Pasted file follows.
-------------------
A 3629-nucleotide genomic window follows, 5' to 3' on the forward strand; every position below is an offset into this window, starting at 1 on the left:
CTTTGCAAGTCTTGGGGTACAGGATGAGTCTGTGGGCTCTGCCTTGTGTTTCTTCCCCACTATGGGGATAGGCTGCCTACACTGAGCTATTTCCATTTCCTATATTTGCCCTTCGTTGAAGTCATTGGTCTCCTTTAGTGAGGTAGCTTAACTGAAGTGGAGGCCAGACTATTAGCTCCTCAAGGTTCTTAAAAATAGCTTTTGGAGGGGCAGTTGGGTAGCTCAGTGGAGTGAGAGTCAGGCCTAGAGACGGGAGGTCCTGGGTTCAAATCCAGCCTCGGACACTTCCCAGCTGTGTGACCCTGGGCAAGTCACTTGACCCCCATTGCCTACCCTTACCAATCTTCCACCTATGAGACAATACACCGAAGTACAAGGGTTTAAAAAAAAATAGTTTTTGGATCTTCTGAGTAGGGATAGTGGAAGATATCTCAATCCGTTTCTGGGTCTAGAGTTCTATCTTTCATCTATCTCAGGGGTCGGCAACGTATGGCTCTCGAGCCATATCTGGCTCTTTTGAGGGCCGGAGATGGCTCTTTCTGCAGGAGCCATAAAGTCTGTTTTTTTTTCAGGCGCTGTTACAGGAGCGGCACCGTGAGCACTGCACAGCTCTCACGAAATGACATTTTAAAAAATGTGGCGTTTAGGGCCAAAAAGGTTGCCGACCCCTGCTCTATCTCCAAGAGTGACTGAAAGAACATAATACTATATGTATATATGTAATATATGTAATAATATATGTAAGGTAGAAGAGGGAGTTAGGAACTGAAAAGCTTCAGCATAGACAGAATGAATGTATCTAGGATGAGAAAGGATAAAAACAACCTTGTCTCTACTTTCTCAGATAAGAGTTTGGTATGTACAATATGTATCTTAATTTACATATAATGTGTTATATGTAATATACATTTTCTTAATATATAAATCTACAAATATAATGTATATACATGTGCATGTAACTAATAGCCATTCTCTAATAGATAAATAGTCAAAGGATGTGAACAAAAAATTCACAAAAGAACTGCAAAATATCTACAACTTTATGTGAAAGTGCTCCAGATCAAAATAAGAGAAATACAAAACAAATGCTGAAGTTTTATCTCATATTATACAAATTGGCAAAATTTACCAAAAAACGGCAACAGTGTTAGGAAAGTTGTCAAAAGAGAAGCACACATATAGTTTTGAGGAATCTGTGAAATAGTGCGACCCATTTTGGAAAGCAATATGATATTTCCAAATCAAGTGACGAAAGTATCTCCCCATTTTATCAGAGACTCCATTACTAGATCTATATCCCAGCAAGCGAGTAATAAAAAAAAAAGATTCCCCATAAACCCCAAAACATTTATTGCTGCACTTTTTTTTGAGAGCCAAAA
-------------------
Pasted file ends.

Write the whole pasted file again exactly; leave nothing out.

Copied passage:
A 3629-nucleotide genomic window follows, 5' to 3' on the forward strand; every position below is an offset into this window, starting at 1 on the left:
CTTTGCAAGTCTTGGGGTACAGGATGAGTCTGTGGGCTCTGCCTTGTGTTTCTTCCCCACTATGGGGATAGGCTGCCTACACTGAGCTATTTCCATTTCCTATATTTGCCCTTCGTTGAAGTCATTGGTCTCCTTTAGTGAGGTAGCTTAACTGAAGTGGAGGCCAGACTATTAGCTCCTCAAGGTTCTTAAAAATAGCTTTTGGAGGGGCAGTTGGGTAGCTCAGTGGAGTGAGAGTCAGGCCTAGAGACGGGAGGTCCTGGGTTCAAATCCAGCCTCGGACACTTCCCAGCTGTGTGACCCTGGGCAAGTCACTTGACCCCCATTGCCTACCCTTACCAATCTTCCACCTATGAGACAATACACCGAAGTACAAGGGTTTAAAAAAAAATAGTTTTTGGATCTTCTGAGTAGGGATAGTGGAAGATATCTCAATCCGTTTCTGGGTCTAGAGTTCTATCTTTCATCTATCTCAGGGGTCGGCAACGTATGGCTCTCGAGCCATATCTGGCTCTTTTGAGGGCCGGAGATGGCTCTTTCTGCAGGAGCCATAAAGTCTGTTTTTTTTTCAGGCGCTGTTACAGGAGCGGCACCGTGAGCACTGCACAGCTCTCACGAAATGACATTTTAAAAAATGTGGCGTTTAGGGCCAAAAAGGTTGCCGACCCCTGCTCTATCTCCAAGAGTGACTGAAAGAACATAATACTATATGTATATATGTAATATATGTAATAATATATGTAAGGTAGAAGAGGGAGTTAGGAACTGAAAAGCTTCAGCATAGACAGAATGAATGTATCTAGGATGAGAAAGGATAAAAACAACCTTGTCTCTACTTTCTCAGATAAGAGTTTGGTATGTACAATATGTATCTTAATTTACATATAATGTGTTATATGTAATATACATTTTCTTAATATATAAATCTACAAATATAATGTATATACATGTGCATGTAACTAATAGCCATTCTCTAATAGATAAATAGTCAAAGGATGTGAACAAAAAATTCACAAAAGAACTGCAAAATATCTACAACTTTATGTGAAAGTGCTCCAGATCAAAATAAGAGAAATACAAAACAAATGCTGAAGTTTTATCTCATATTATACAAATTGGCAAAATTTACCAAAAAACGGCAACAGTGTTAGGAAAGTTGTCAAAAGAGAAGCACACATATAGTTTTGAGGAATCTGTGAAATAGTGCGACCCATTTTGGAAAGCAATATGATATTTCCAAATCAAGTGACGAAAGTATCTCCCCATTTTATCAGAGACTCCATTACTAGATCTATATCCCAGCAAGCGAGTAATAAAAAAAAAAGATTCCCCATAAACCCCAAAACATTTATTGCTGCACTTTTTTTTGAGAGCCAAAA